COP28 is being hosted in Dubai, UAE. Why is the location controversial? Credit: Left, canva right, Dr. Sultan Al Jaber, credit: Arctic Circle, via wikimedia commons
COP28, the world’s most urgent climate summit, is about to kick off – and it’s being run by an oil CEO.
World leaders, scientists and activists will descend upon the United Arab Emirates this week for the COP28 negotiations. With a new UN report predicting a “hellish” 3C of global heating this century, the stakes couldn’t be higher.
But this year’s talks are even more controversial than usual. The UAE is the world’s fifth-largest oil producer, and Sultan al-Jaber – the country’s choice of COP28 president – is also the head of Abu Dhabi National Oil Company.
“This appointment goes beyond putting the fox in charge of the henhouse,” said Teresa Anderson, global lead on climate justice at development charity ActionAid.
“The UN Climate Summit is supposed to be a space where the world holds polluters to account, but increasingly [it’s] being hijacked by those with opposing interests.”
Yet with 2023 set to be the hottest year on record, failure is not an option. So what can we expect from COP28? Here’s everything you need to know.
What is COP28?
Every year, diplomats, heads of state, and advocates meet to discuss the global response to climate change. This process is known as COP.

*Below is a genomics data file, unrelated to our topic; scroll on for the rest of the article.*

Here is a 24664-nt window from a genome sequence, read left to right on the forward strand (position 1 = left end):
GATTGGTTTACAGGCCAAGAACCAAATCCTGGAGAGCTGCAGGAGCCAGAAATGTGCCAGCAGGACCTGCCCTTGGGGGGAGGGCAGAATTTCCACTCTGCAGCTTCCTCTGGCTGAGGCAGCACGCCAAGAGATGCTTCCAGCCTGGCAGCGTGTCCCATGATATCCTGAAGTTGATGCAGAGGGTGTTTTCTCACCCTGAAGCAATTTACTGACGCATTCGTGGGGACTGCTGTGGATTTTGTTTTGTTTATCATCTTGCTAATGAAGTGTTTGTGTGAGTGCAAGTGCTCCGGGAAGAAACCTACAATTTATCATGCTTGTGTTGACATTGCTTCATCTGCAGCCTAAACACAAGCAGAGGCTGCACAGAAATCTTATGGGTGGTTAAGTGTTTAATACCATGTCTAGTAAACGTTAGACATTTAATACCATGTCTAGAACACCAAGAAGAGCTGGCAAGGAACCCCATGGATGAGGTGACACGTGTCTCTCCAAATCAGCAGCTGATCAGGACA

COP28 stands for the ‘28the Conference of Parties’. The ‘parties’ are countries that signed up to the UN’s first climate treaty in 1992, pledging to tackle “dangerous interference with the climate”. This year’s conference runs from 30 November to 12 December, but will probably overrun by a day or two.
It’s a huge affair: Rishi Sunak, King Charles III, Pope Francis and Bill Gates will be among the summit’s 70,000 attendees.
Where is COP28 and why is the location controversial?
COP28 will be hosted in Dubai, United Arab Emirates. The UN’s five regional groups takes it in turns to host COP – this year, it’s the Asia-Pacific Group’s turn.
But the choice of host country has been controversial. Burning fossil fuels is the single most significant cause of climate change, but it’s the largest source of the UAE’s wealth.
The summit will be convened by oil industry executive Sultan Al Jaber. His company has announced plans to pour $150bn into oil and gas expansion over the next five years. It’s kind of like if the CEO of Marlboro cigarettes ran a seminar on lung health.
But Al Jaber has defied calls to step down, defending his commitment to the green transition. His supporters cite his “useful” links to the private sector and his investments in Abu Dhabi’s flagship renewable energy company.
Criticisms of Al Jaber reflect a broader concern around the fossil fuel lobby, which is a huge force at COP. According to analysis released last week, oil, coal, and gas lobbyists thronged to the UN climate talks at least 7,200 times in 20 years. The real figure is likely much higher, as the analysis only reflects those attendees who declared their affiliations.